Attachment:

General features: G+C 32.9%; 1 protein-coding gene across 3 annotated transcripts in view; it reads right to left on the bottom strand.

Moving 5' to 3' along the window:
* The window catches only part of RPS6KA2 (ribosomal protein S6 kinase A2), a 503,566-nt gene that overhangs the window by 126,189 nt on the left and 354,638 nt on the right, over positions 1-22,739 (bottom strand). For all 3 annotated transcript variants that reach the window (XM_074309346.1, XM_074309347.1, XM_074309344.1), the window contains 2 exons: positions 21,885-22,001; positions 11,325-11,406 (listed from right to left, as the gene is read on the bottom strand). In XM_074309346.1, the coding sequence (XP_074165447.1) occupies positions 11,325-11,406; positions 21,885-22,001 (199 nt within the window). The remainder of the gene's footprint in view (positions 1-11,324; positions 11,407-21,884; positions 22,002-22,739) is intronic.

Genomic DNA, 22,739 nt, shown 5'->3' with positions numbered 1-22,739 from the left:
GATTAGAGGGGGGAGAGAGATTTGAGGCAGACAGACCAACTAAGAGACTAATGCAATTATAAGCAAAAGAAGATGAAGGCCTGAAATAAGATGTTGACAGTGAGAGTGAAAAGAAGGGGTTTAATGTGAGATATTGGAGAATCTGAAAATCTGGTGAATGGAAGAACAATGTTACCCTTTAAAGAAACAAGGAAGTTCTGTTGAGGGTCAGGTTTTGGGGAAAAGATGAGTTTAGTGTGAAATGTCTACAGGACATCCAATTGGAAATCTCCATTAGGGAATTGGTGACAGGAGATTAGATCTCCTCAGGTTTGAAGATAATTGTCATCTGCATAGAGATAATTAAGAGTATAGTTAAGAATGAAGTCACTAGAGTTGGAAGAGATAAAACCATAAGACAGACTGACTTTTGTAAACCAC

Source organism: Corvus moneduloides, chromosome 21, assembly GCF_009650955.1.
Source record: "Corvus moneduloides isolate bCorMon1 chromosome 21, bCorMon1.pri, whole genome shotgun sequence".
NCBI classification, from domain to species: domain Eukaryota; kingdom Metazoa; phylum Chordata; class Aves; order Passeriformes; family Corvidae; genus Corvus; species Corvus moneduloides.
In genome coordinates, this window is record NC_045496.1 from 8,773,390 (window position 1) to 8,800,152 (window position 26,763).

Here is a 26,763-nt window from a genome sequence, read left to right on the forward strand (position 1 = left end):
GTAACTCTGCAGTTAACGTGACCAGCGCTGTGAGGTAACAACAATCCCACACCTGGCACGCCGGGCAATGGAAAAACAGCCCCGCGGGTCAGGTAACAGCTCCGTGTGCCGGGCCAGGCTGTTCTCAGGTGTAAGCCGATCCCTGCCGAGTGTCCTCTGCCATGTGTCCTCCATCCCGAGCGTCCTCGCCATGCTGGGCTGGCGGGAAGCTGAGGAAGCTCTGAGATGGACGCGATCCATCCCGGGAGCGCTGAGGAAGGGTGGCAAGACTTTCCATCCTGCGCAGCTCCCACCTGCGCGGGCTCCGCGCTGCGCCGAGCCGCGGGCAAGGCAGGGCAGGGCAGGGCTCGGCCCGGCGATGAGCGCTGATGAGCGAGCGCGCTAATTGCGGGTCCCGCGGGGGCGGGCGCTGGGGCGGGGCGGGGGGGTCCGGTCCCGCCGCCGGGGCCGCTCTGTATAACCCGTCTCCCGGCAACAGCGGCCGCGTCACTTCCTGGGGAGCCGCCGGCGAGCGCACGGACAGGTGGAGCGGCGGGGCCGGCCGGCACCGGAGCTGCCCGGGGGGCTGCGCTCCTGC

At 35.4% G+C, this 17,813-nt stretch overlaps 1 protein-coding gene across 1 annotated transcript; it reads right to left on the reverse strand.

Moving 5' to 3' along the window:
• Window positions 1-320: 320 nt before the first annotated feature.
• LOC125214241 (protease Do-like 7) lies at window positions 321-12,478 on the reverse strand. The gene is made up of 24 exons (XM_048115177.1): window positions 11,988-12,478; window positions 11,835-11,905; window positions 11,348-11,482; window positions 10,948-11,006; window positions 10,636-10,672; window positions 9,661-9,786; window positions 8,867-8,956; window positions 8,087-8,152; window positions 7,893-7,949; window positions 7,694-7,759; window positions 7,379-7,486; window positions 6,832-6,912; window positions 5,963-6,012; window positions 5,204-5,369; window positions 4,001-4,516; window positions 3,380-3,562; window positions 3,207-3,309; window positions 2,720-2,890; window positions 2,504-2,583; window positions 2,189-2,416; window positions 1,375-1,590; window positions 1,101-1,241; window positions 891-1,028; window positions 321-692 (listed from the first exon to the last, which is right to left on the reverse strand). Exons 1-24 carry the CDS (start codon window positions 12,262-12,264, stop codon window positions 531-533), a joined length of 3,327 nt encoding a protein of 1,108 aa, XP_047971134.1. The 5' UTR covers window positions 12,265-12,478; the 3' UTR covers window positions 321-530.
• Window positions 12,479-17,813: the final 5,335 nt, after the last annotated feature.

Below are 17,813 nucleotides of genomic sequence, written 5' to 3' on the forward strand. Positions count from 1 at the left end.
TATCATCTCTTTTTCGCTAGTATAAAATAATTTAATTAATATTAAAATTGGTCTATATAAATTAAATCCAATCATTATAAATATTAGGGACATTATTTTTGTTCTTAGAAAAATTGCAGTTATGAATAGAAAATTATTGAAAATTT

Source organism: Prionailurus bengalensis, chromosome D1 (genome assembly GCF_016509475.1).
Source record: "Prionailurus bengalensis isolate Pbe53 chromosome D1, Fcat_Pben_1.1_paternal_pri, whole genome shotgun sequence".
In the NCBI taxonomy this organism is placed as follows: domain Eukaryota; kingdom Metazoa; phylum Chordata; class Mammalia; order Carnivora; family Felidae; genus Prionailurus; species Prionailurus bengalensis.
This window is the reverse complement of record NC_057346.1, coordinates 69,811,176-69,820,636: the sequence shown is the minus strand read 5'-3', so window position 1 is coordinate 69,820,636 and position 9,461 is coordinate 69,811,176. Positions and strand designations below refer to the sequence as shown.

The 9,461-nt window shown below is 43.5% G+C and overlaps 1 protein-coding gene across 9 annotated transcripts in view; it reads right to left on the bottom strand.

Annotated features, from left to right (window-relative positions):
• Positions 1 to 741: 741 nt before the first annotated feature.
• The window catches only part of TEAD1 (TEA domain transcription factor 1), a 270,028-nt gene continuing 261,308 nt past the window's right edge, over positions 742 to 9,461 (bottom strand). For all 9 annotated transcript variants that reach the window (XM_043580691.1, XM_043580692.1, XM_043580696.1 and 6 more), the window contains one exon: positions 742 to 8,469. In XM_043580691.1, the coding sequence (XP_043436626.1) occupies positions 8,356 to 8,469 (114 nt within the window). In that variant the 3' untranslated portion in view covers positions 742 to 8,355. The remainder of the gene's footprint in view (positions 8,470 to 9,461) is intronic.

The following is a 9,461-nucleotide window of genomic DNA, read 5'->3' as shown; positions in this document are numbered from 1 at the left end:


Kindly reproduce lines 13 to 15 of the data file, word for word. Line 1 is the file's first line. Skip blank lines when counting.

Moving 5' to 3' along the window:
• Window positions 1-320: 320 nt before the first annotated feature.
• LOC125214241 (protease Do-like 7) lies at window positions 321-12,478 on the reverse strand. The gene is made up of 24 exons (XM_048115177.1): window positions 11,988-12,478; window positions 11,835-11,905; window positions 11,348-11,482; window positions 10,948-11,006; window positions 10,636-10,672; window positions 9,661-9,786; window positions 8,867-8,956; window positions 8,087-8,152; window positions 7,893-7,949; window positions 7,694-7,759; window positions 7,379-7,486; window positions 6,832-6,912; window positions 5,963-6,012; window positions 5,204-5,369; window positions 4,001-4,516; window positions 3,380-3,562; window positions 3,207-3,309; window positions 2,720-2,890; window positions 2,504-2,583; window positions 2,189-2,416; window positions 1,375-1,590; window positions 1,101-1,241; window positions 891-1,028; window positions 321-692 (listed from the first exon to the last, which is right to left on the reverse strand). Exons 1-24 carry the CDS (start codon window positions 12,262-12,264, stop codon window positions 531-533), a joined length of 3,327 nt encoding a protein of 1,108 aa, XP_047971134.1. The 5' UTR covers window positions 12,265-12,478; the 3' UTR covers window positions 321-530.